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Posts tagged ‘Parenting’

I think I have finally figured out the secret to parenting.

Okay, when I say “figured it out,” I don’t mean that I have a 100% perfect understanding of it. But I think I have enough of a concept to apply it and to share it.

And it wasn’t my original discovery. It comes from the book Parenting Your Infant/Toddler by the Spirit by Sally Hohnberger. And “it” is the parenting pyramid.

In my own words, this pyramid means that God is at the top, desiring to communicate to my child and me. Because I am the parent, I need to open up the lines of communication–two-way communication. I need to make sure my heart is fully surrendered in the moment. And let me tell you, lack of surrender on our part is a big reason why we fail to bring our children to true obedience. Just try making a child obey cheerfully by yelling at them!

The second aspect is that God also wants to communicate directly to the child. However, the rebellious, tantrum-throwing two-year-old isn’t listening. So we as the parent, now surrendered to the Lord, will communicate to them, and direct them to listen to what God is saying to them. Then we lead them to surrender as well. Once they surrender, the lines of communication are open between both parent and child and God and child.

Now, that’s good in theory, but let me make this practical with some illustrations from my life today.

It was time to pick up the toys and get ready for worship. But neither of my children wanted to pick up the toys. Manny tried to throw a tantrum and Gislaine started to cry. Because I couldn’t deal with them both at once, I sent Gislaine to her room and told her to wait until I called her. Then I told Manny that he needed to surrender his heart to Jesus and put the toys away. I said, “Let’s pray,” but he jerked in defiance. So I took his hand and said, “We need to go for a run.” We ran the length of the house and back. Then I knelt again and asked him to pray with me. He knelt, folded his hands, and closed his eyes. Then he repeated after me. “Dear Jesus, please help me to put my toys away happy. Amen.” Then I showed him the toy, and repeated my instruction. He put it away. At first he was just compliant–putting it away under protest. But as I directed him to put more and more away, his heart softened until by the time he was done, he was a cheerful, happy little boy. And Daddy noticed later, after I had gone to the gym, that he was the happiest, most obedient, surrendered little boy that he had been for a long time, and commented on it to me when I got back.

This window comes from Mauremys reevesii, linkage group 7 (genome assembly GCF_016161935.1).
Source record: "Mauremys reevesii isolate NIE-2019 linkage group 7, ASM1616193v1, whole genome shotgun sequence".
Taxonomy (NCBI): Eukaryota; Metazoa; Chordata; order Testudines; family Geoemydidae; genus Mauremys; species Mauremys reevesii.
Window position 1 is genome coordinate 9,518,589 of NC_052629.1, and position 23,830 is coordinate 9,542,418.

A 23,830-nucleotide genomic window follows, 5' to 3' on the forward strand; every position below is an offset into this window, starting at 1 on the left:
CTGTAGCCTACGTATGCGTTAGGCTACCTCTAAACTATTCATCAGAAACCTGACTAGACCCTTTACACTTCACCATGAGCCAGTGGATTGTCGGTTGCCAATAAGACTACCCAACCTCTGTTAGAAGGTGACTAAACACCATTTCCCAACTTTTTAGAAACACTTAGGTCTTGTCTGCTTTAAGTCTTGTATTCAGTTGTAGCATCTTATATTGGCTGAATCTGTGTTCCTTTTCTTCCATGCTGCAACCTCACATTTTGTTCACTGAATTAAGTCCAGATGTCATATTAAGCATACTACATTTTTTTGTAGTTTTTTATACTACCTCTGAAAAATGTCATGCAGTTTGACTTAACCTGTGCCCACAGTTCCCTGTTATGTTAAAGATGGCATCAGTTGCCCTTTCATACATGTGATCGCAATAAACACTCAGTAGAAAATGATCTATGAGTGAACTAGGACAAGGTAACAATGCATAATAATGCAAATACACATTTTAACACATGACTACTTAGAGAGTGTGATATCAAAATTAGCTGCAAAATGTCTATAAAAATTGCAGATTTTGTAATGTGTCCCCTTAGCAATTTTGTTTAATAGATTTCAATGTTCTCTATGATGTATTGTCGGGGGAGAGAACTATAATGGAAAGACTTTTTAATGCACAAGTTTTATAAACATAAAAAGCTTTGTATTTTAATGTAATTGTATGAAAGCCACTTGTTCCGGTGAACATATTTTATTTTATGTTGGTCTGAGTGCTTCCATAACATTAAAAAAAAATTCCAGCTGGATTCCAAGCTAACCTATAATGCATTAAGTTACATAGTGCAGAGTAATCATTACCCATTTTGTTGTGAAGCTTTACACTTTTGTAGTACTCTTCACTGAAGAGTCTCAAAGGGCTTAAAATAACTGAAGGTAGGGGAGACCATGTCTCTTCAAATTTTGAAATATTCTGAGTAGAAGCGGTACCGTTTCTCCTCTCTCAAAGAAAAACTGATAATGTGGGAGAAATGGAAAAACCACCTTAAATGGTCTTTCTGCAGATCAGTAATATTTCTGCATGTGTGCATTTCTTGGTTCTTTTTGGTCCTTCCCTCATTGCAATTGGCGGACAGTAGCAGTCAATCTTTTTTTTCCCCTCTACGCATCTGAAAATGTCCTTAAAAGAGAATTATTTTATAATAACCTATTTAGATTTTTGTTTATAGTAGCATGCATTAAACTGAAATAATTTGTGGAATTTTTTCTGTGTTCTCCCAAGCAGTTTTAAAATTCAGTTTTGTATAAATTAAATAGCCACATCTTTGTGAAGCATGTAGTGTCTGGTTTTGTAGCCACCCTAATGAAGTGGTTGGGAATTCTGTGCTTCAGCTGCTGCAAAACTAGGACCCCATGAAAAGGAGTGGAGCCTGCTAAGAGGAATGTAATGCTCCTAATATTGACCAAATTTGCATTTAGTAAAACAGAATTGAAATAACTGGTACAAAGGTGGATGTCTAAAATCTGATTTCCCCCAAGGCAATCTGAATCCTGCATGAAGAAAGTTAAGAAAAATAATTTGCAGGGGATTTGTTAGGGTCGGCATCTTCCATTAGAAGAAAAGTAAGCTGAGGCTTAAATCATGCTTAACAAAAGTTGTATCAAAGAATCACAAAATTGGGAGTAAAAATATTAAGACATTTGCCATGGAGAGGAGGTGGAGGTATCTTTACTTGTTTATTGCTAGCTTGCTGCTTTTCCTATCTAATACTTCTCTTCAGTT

Once he was busy putting his toys away, I called his sister out. We knelt and I led her in a similar prayer. Then I asked her, “What is Jesus saying to you?” She said, “To obey.” That just warmed my heart! Jesus was speaking to my precious daughter, and she recognized His voice! I said, “That’s right. Now please put the dolly’s bed away.” And she did. She also helped her brother put some things away. And she was happy when it was over.

And so was I!

Yes, it took extra time to do it, but the end result was happiness for everyone, and peace in the home.

Yes, this is the secret: a connection with God, listening for His direction, and following His guidance. Most of the time, we won’t know for sure if the ideas that come to our minds are from Him or not, but we are to test the spirits, and move forward in faith. But being surrendered ourselves–to take our toddler’s hand for the grizzly run (because they are too young to run by themselves), even when we don’t feel like running–makes all the difference. Because we certainly cannot bring our child to surrender if we are not surrendered ourselves!